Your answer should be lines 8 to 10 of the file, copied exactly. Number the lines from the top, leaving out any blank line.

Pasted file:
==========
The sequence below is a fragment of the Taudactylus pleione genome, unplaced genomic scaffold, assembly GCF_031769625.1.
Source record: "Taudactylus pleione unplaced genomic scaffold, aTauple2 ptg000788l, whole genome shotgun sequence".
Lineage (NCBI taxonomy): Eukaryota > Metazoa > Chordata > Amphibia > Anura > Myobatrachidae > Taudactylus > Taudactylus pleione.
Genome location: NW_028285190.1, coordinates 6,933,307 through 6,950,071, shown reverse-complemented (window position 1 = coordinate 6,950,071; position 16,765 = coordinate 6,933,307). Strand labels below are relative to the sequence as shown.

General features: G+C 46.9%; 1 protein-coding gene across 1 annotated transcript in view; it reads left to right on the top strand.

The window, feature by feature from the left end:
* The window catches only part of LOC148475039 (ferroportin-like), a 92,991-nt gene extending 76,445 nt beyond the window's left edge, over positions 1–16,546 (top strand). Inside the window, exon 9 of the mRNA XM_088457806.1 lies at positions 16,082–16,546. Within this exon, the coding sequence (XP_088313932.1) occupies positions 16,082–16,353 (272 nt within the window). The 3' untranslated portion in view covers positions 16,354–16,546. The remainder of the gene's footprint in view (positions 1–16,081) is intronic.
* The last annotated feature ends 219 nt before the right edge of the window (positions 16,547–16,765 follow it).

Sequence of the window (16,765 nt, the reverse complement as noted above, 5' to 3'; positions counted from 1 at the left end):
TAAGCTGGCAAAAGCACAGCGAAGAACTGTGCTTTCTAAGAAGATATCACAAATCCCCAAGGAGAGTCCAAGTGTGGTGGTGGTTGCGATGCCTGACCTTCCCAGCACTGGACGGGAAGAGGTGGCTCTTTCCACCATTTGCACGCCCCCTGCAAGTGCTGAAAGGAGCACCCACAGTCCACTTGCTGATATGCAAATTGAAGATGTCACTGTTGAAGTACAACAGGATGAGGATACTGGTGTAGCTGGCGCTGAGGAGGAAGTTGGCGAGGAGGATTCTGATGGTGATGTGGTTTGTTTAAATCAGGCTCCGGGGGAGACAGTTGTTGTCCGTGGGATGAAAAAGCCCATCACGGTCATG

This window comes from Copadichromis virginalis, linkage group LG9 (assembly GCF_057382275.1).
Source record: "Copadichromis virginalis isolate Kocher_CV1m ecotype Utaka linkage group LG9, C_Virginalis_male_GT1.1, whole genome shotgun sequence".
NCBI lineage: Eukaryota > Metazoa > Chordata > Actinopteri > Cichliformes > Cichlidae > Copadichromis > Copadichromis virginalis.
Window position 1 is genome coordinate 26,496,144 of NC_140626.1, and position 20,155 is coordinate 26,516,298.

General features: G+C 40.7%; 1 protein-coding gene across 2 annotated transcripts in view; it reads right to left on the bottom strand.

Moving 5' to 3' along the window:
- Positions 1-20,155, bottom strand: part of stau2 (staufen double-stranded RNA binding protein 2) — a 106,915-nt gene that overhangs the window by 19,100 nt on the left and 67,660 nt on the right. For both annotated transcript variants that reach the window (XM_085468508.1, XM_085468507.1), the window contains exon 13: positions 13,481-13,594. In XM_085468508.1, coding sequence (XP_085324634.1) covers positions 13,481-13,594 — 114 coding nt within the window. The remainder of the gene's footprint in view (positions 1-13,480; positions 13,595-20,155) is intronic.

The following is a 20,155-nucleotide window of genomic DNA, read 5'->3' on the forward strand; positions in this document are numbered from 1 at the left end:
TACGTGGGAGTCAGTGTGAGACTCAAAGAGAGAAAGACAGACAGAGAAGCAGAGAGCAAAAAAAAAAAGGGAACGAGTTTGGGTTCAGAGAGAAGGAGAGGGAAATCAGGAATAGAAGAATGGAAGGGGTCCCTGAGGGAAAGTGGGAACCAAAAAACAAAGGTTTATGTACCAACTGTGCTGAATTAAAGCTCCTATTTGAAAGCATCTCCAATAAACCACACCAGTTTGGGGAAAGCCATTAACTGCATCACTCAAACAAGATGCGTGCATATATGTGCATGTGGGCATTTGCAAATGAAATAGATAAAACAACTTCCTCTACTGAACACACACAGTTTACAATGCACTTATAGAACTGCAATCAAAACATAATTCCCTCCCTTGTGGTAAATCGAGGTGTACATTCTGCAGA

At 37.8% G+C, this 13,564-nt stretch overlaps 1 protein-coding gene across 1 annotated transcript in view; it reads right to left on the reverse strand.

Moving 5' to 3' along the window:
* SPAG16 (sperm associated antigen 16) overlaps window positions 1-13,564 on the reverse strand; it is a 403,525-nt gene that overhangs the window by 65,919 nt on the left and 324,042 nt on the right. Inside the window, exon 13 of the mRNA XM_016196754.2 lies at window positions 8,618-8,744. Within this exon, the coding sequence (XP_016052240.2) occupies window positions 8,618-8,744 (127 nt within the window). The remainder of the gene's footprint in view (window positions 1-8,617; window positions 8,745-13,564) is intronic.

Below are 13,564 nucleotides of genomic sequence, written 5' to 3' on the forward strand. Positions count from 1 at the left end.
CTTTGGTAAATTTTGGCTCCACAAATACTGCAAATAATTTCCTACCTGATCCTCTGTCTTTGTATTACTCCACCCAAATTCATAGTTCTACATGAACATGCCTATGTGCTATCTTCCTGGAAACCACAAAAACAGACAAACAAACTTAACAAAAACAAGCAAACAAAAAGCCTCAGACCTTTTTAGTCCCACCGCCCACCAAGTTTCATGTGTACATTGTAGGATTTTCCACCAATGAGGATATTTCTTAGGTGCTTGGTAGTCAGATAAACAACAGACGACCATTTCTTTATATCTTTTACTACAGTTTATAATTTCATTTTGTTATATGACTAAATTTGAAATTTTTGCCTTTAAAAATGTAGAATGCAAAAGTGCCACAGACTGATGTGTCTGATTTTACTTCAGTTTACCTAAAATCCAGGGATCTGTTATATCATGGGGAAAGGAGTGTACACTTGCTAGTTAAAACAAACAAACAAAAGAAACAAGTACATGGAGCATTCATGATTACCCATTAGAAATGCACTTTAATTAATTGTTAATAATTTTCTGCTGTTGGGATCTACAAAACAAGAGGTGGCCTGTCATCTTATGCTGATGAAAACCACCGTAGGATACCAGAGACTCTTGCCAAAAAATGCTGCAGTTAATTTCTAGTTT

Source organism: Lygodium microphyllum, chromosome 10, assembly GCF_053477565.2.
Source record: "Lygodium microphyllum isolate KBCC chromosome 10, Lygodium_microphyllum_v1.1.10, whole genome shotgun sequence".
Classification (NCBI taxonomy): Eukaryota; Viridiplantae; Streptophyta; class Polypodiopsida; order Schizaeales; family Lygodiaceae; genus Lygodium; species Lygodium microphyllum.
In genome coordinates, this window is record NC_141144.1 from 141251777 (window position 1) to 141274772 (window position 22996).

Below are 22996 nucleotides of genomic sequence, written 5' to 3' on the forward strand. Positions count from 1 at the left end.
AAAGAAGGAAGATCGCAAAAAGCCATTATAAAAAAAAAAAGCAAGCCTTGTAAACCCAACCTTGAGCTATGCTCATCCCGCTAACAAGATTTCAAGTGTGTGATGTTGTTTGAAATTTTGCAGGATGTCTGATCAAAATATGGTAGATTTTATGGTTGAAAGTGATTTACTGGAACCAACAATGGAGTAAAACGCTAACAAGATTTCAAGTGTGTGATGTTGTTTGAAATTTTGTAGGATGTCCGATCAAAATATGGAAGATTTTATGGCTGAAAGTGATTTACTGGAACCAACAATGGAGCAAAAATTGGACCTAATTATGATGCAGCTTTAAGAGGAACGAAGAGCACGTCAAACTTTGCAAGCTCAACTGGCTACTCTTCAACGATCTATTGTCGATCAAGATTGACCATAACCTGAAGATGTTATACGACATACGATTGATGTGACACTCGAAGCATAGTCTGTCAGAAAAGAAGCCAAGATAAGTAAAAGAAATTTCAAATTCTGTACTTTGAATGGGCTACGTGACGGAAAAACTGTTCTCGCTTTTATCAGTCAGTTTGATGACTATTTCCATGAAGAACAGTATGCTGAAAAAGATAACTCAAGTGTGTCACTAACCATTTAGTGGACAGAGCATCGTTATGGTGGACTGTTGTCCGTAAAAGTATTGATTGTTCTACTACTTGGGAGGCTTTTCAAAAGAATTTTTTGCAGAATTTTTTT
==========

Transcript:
* The last annotated feature ends 219 nt before the right edge of the window (positions 16,547–16,765 follow it).

Sequence of the window (16,765 nt, the reverse complement as noted above, 5' to 3'; positions counted from 1 at the left end):
TAAGCTGGCAAAAGCACAGCGAAGAACTGTGCTTTCTAAGAAGATATCACAAATCCCCAAGGAGAGTCCAAGTGTGGTGGTGGTTGCGATGCCTGACCTTCCCAGCACTGGACGGGAAGAGGTGGCTCTTTCCACCATTTGCACGCCCCCTGCAAGTGCTGAAAGGAGCACCCACAGTCCACTTGCTGATATGCAAATTGAAGATGTCACTGTTGAAGTACAACAGGATGAGGATACTGGTGTAGCTGGCGCTGAGGAGGAAGTTGGCGAGGAGGATTCTGATGGTGATGTGGTTTGTTTAAATCAGGCTCCGGGGGAGACAGTTGTTGTCCGTGGGATGAAAAAGCCCATCACGGTCATG